Why/how do you encourage parents to stick to the childhood vaccination schedule? Vaccines are critical to ensuring our children do not contract severe, preventable diseases [such as polio and measles]. These diseases have been so effectively controlled by vaccines that many parents have never seen them. Despite this, the diseases have not been eradicated. Without vaccines, we risk a resurgence of diseases that threaten our children with severe illness, long-term consequences and even death. In addition to protecting the child, vaccines are also critically important in protecting others in our community who cannot be vaccinated for various reasons. If your child has gotten behind in vaccines, there are catch-up schedules that allow for timely vaccination to bring the children back up to date on their immunizations. Your pediatrician will help to determine the best schedule for catch-up vaccinations. Pediatric offices are working hard to ensure [they are] safe for parents and children to visit. We want parents to feel comfortable bringing their children to the office for both well visits and sick visits. If you are not sure if you should bring your child in, give your pediatrician a call, and they can advise you.
Gov. Doug Ducey signed an executive order prohibiting mask mandates in schools, and the state legislature passed a budget that also prohibits school boards from mandating masks. How will schools be able to protect kids — especially ages 11 and younger who can’t yet be vaccinated? Schools need to take a multi-faceted approach to protecting children. Hopefully, we will have a vaccine for our younger children soon, but until then we are dependent on these other strategies. Strategies that schools can employ include trying to maintain distancing when possible and ensuring there is good ventilation in the indoor areas. Children 12 and older can receive the vaccination. If children are showing symptoms of an illness, it will be important for parents to let the school know of this and to avoid having their ill child attend school functions until they know it is safe. Your pediatrician is happy to help provide guidance in those situations.
Will a COVID-19 vaccine be available soon for ages 11 and younger? We hope that a COVID-19 vaccine will be available for children younger than 12 soon. Before vaccines can be made available, it is necessary to ensure they are safe. It is typical for new therapies to begin in adults then slowly make their way down to younger children, because we want to be certain we are not endangering our children. While I am confident that the vaccines will eventually be shown to be safe and effective for younger children, studies are not yet completed to ensure this. There is some thought that a vaccine may be available for younger children late this year or early next year.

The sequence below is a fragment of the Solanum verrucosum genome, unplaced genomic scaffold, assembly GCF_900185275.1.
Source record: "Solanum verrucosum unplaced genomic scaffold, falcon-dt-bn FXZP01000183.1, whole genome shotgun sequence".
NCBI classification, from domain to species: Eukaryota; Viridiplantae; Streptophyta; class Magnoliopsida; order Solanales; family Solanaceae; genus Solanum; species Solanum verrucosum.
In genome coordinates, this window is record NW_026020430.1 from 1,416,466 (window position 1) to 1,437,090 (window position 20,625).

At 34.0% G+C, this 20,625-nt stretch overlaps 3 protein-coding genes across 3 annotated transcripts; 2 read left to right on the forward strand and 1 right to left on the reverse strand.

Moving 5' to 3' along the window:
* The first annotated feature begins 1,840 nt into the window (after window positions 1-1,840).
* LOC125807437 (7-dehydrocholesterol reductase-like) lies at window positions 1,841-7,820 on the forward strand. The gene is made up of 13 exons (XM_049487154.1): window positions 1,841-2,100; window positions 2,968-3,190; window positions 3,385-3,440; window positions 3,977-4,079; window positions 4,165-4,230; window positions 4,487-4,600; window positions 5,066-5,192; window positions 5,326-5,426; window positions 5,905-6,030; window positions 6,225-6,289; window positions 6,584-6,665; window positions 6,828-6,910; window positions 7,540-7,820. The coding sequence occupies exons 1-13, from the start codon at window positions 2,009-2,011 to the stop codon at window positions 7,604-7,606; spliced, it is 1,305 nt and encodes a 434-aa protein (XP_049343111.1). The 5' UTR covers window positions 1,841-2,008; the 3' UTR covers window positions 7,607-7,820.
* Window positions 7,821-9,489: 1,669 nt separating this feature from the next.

What didn’t we ask that you’d like to add? COVID-19 has put us all through experiences we never thought we would have to endure. Fortunately, our children have largely been spared the brunt of the SARS-CoV-2 virus infections, but they are not immune to the disease. If your child is eligible for the COVID-19 vaccine, please consider getting [him or her] immunized. For those who aren’t [eligible for the vaccine], continuing to avoid large crowds, wearing masks and practicing good hand hygiene, etc. can help protect them from becoming ill. It is unlikely that COVID-19 will be fully gone anytime soon, so it is important for us to try to get back to normal as much as we can.
The pandemic has created isolation in many ways, and children are not immune from these stresses. Talk with your children about these issues and explore how they are feeling. They are likely picking up on more than it might seem. As parents, we may not have all the answers to their questions, but talking through the concerns can go a long way toward helping our children understand and adapt. We also want parents to feel comfortable bringing children to their pediatrician if there are any issues. Offices are doing all they can to ensure that the environment is safe for you and your children. If you have any questions regarding your child’s health, please don’t hesitate to reach out to your pediatrician.
Dr. Chan Lowe
Chief of pediatric hospital medicine at Banner-Diamond Children’s Medical Center in Tucson
Dr. Lowe graduated medical school from The University of Arizona in Tucson and subsequently completed his pediatric training there as well. In 2006, he joined the faculty at the University of Arizona as a pediatric hospitalist and is the chief of pediatric hospital medicine at Banner-Diamond Children’s Medical Center. Shortly after becoming an attending, he developed an interest in child abuse and helped lead the creation of Banner-University Medical Center’s child protection team, focused on improving the care of this vulnerable population. He currently serves as the immediate past Chief of Staff at Banner-University Medical Center Tucson. He serves as chair of the AzAAP CME committee, vice-chair of the AzAAP Hospitalist committee, and president-elect of the AzAAP..
Raising Arizona Kids partners with the Arizona Chapter of the American Academy of Pediatrics to bring evidence-based child-health information to our communities.